Presenting Online


Presenting online via a videostream or conferencing app requires some additional preparation compared to conventional physical presentations in a classroom/meeting/conference. Here are some preparatory considerations.

– Find a quiet place with stable and fast enough internet connection. If you don’t have such at home, consider presenting from somewhere else. You may also consider turning off other devices/running online operations to increase bandwidth for your presentation. This includes e.g. VPN networks – if appropriate.

– Good lighting of yourself as the speaker is essential, your audience wants/needs to see your expressions to support the impact of your presentation. (Be aware that most video chats continue broadcasting your camera feed also while you’re sharing your screen, i.e. your audience sees your slides and your face – even if you may not see it on your own screen.) Avoid back light and/or too dramatic lights from the side. If you rely on natural light, be aware that it might change in the course of your presentation, depending on weather conditions, daytime etc.

– While the camera merely broadcasts a limited frame, make sure that your setting outside the frame is equally conducive to a good presentation: windows/doors open or closed – as appropriate; not too cold or too warm; no avoidable sound sources to interfere (telephone, TV) etc.

– Desktop or laptop computers are preferable over smart phones or tablets for presentations as they generally have stronger streaming capacities. 

– Make sure you have a working camera and mic connected with your presentation device. Often those will be in-built; check them anyway. In various instances certain models of headphones and/or bluetooth speakers can interfere with audio transmission. Test your particular setup before going live the first time.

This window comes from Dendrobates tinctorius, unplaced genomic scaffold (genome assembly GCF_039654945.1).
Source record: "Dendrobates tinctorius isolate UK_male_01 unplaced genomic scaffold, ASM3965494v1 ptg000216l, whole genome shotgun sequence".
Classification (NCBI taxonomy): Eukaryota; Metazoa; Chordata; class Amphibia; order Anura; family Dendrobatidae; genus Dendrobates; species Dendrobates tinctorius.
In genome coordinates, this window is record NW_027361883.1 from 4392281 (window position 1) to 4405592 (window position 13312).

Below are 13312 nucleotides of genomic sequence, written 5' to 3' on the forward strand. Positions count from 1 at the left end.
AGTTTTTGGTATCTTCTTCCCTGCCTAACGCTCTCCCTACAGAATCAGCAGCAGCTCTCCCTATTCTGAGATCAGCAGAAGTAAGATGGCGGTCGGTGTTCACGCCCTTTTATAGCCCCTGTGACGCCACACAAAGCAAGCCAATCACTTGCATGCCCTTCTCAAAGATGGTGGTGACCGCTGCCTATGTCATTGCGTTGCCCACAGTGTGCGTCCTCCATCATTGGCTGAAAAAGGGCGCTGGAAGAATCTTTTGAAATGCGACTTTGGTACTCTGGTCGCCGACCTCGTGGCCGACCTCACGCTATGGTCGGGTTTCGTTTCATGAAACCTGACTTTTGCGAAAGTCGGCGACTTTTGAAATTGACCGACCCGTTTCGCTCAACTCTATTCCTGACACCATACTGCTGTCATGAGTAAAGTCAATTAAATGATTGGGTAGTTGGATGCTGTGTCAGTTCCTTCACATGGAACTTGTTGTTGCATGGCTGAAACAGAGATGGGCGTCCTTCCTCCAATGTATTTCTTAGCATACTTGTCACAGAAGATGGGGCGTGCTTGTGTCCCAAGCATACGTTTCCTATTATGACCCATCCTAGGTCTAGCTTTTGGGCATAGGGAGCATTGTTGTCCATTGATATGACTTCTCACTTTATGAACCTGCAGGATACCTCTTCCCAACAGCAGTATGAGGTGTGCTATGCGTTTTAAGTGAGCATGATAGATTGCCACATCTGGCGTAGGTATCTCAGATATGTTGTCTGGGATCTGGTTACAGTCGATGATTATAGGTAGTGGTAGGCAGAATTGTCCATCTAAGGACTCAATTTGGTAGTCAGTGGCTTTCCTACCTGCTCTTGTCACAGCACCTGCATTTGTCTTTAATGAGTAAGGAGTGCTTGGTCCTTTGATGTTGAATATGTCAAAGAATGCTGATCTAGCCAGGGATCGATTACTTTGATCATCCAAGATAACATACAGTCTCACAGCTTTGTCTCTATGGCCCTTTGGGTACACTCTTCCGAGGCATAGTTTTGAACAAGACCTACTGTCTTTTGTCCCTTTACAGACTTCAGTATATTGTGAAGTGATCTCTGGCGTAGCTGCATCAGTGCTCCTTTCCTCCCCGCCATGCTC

– To protect your privacy – and that of your co-habitants – use a virtual background or the blur-background option of the video streaming software. Also, before you share your screen close any unwanted/not needed/private open files on your desktop; that includes potentially tidying up the desktop from any personal files and/or removing particularly personal desktop backdrops. Finally, turn off any apps that might be pushing notifications during your presentation (e.g. email clients).

– Prepare digital files of all materials you intend to show and compile them into one single slide show (.ppt, .pdf or else). Avoid switching between different files or softwares, and especially make sure you don’t need to search for files while live.

– Make sure you know where the “share file” button/function is in the video streaming of your choice. Ideally try it out before your presentation.

– Be dressed appropriately for your presentation, also beyond the initial frame of the camera. You never know what may happen.

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Peter Benz

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  • TIP: In some instances it might be of interest to work with two video feeds (=cameras) in one presentation, e.g. one to show formal slides and a second to show a live experiment. To achieve this you may log into a your video meeting with two devices, e.g. a laptop and your work email plus your mobile phone and personal email. In that way, you may use the two cameras for different purposes, e.g. the laptop cam for more static frontal instruction, and the handheld phone cam to more flexibly follow demonstrations of processes or techniques.

    To avoid audio feedback you’ll need to mute at least one camera at any given time.

By Peter Benz



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